It is common to see animals eat dirt or lick it. Some will rather drink from a mud hole than from a bucket with clean tap water. Clay is basically dirt with amazing therapeutic properties. So why would it be so strange to give clay to animals?
Bentonite clay, not only has many minerals and nutrients, but is also recognised to have therapeutic properties that are still not entirely explained by the scientific world. French green clay falls under this type of clay. One main property is that it has a high adsorption rate.
Bentonite is used in many scientific experiments for that reason. In 1999, a Czech study shown that bentonite added to pig slurry removed 98.9% of psychrophilic microorganisms and 100% of mesophilic microorganisms. Bentonite is also used in snake antivenom preparations.
Feeding clay to horses or dogs is not so strange once we understand what clay can do and accept that animals happily eat it themselves if they are able to and if they feel the need to.
In 1990, a study done on sheep in Australia showed that giving between 15 to 60 g of bentonite clay a day increased wool growth by up to 25%. The study concluded that bentonite clay allows a greater flow of protein from the rumen to the intestines, which in turn promotes wool growth.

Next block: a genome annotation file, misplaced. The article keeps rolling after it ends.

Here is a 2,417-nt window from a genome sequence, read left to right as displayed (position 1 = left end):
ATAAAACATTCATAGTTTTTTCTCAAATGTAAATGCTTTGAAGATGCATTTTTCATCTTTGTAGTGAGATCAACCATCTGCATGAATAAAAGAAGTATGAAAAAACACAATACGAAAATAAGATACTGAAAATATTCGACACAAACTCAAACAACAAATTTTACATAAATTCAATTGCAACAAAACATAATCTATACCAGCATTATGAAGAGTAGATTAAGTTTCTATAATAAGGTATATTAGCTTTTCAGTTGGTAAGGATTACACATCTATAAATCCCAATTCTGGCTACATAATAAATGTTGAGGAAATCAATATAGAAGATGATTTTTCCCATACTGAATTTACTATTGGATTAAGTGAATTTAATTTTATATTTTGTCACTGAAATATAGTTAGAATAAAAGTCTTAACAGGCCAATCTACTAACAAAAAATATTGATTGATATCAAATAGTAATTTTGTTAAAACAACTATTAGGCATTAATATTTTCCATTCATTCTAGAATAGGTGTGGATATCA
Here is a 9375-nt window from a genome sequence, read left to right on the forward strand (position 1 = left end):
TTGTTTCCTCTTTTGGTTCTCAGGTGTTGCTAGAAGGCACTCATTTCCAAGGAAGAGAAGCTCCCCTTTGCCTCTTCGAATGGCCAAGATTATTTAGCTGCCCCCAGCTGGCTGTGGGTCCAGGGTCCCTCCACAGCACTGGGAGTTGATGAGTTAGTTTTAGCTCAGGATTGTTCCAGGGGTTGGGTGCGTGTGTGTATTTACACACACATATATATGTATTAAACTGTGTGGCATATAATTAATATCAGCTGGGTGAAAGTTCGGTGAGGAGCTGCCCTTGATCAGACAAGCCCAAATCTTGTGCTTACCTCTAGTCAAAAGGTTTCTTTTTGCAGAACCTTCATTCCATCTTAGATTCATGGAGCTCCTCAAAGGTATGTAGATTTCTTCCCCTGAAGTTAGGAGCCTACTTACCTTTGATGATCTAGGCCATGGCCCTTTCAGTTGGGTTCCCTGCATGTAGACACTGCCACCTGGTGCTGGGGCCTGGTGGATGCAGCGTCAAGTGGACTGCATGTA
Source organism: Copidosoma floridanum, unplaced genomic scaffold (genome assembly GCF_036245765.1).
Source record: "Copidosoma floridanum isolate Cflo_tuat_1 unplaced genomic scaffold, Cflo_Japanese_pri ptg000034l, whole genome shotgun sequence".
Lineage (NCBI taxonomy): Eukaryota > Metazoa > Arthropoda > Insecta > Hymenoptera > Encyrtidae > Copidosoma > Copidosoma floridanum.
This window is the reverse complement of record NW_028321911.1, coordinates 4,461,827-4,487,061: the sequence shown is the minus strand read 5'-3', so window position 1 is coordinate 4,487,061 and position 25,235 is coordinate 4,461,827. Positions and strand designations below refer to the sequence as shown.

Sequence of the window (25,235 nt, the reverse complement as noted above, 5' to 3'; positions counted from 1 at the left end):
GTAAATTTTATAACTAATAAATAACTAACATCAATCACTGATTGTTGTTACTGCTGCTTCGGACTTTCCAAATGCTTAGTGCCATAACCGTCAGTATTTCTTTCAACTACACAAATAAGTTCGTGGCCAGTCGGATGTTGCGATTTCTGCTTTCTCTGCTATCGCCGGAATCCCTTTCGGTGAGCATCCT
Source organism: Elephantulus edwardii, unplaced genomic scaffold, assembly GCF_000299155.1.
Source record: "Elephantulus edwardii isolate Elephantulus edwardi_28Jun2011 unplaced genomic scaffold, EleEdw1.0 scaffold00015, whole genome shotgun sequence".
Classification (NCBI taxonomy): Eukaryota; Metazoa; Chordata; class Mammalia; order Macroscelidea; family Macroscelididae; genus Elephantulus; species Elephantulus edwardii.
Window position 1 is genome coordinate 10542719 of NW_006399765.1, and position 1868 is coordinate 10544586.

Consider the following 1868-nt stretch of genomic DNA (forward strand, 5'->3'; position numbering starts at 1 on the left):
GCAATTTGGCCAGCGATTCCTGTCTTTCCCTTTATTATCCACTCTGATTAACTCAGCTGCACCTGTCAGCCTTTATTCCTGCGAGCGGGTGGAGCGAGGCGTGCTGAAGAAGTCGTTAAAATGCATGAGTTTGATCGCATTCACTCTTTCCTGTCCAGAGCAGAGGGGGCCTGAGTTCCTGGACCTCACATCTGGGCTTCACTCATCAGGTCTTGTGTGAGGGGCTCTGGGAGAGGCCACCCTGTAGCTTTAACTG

Feeding clay to animals with bad hooves or feet as well as topical applications in the form of clay poultices have also shown improvements in their condition.
In 1996, Hannon revealed in his thesis that clay fed to dogs as an additive to kibbles and mince demonstrated improvement of digestion, better stool formation and reduced faecal odours.
There have been quite few studies on using bentonite to treat and prevent diarrhoea in calves. In one, 96% of the sick calves recovered and only 4 calves out of 240 did not get diarrhoea when bentonite was given as a preventative. In comparison, 127 calves out of 240 got diarrhoea in the control group.
Bentonite given to ruminants has shown significant improvement in digestion. Smectite clay is used to treat and prevent colitis in horses.
Plant poisoning and other ingestion of toxic matters can also be treated with clay as demonstrated by MacKenzie in cases of lantana poisoning in cattle in Queensland. Many studies have been conducted for humans in regards to poisoning by heavy metals, mushrooms, potatoes, herbicides, insecticides, mercury and all sorts of bacterial intoxications, with satisfying results in the use of clay as a treatment.
Some of the studies mentioned above used clay in feed or as a slurry. Although it is, in extreme cases, certainly the most efficient way of using clay, it is recommended to only use the clay water.
To prepare clay water:
In a cup, add the recommended amount of clay, fill the cup with water – preferably source, rain or bore water as tap water has too many chemicals, stir and let it sit for 24 hours. When ready, pour the clay water, not the clay deposited at the bottom, into the animal feed.
When preparing clay water in a cup, the recommended dose (Philippe Adrianne) would be:
- small animals (cats and dogs): ¼ to ½ a teaspoon/day
- medium animals (small cattle, sheep, goats, pigs etc): ½ to 1 teaspoon/day